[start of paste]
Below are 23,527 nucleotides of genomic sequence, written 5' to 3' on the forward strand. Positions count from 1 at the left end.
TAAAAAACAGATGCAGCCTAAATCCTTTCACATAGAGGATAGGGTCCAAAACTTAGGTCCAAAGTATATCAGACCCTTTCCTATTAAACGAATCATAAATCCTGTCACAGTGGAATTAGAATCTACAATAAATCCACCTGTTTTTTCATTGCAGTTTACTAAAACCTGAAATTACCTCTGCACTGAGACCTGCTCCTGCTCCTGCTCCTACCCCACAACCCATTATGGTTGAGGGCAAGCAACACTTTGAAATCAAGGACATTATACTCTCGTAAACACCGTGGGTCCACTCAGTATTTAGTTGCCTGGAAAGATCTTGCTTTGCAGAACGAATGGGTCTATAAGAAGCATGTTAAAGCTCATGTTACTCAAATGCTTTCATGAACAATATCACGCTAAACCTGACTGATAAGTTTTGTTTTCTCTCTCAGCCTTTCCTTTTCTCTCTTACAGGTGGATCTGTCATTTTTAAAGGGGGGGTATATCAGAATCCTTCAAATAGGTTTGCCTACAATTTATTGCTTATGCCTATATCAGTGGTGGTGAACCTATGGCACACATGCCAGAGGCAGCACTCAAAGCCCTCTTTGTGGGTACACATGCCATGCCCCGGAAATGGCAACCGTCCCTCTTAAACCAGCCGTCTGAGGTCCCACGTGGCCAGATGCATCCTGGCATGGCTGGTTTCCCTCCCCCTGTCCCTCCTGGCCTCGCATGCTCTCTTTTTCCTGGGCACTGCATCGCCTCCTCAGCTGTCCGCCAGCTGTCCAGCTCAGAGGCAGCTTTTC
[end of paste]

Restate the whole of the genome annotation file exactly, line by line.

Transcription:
Below are 23,527 nucleotides of genomic sequence, written 5' to 3' on the forward strand. Positions count from 1 at the left end.
TAAAAAACAGATGCAGCCTAAATCCTTTCACATAGAGGATAGGGTCCAAAACTTAGGTCCAAAGTATATCAGACCCTTTCCTATTAAACGAATCATAAATCCTGTCACAGTGGAATTAGAATCTACAATAAATCCACCTGTTTTTTCATTGCAGTTTACTAAAACCTGAAATTACCTCTGCACTGAGACCTGCTCCTGCTCCTGCTCCTACCCCACAACCCATTATGGTTGAGGGCAAGCAACACTTTGAAATCAAGGACATTATACTCTCGTAAACACCGTGGGTCCACTCAGTATTTAGTTGCCTGGAAAGATCTTGCTTTGCAGAACGAATGGGTCTATAAGAAGCATGTTAAAGCTCATGTTACTCAAATGCTTTCATGAACAATATCACGCTAAACCTGACTGATAAGTTTTGTTTTCTCTCTCAGCCTTTCCTTTTCTCTCTTACAGGTGGATCTGTCATTTTTAAAGGGGGGGTATATCAGAATCCTTCAAATAGGTTTGCCTACAATTTATTGCTTATGCCTATATCAGTGGTGGTGAACCTATGGCACACATGCCAGAGGCAGCACTCAAAGCCCTCTTTGTGGGTACACATGCCATGCCCCGGAAATGGCAACCGTCCCTCTTAAACCAGCCGTCTGAGGTCCCACGTGGCCAGATGCATCCTGGCATGGCTGGTTTCCCTCCCCCTGTCCCTCCTGGCCTCGCATGCTCTCTTTTTCCTGGGCACTGCATCGCCTCCTCAGCTGTCCGCCAGCTGTCCAGCTCAGAGGCAGCTTTTC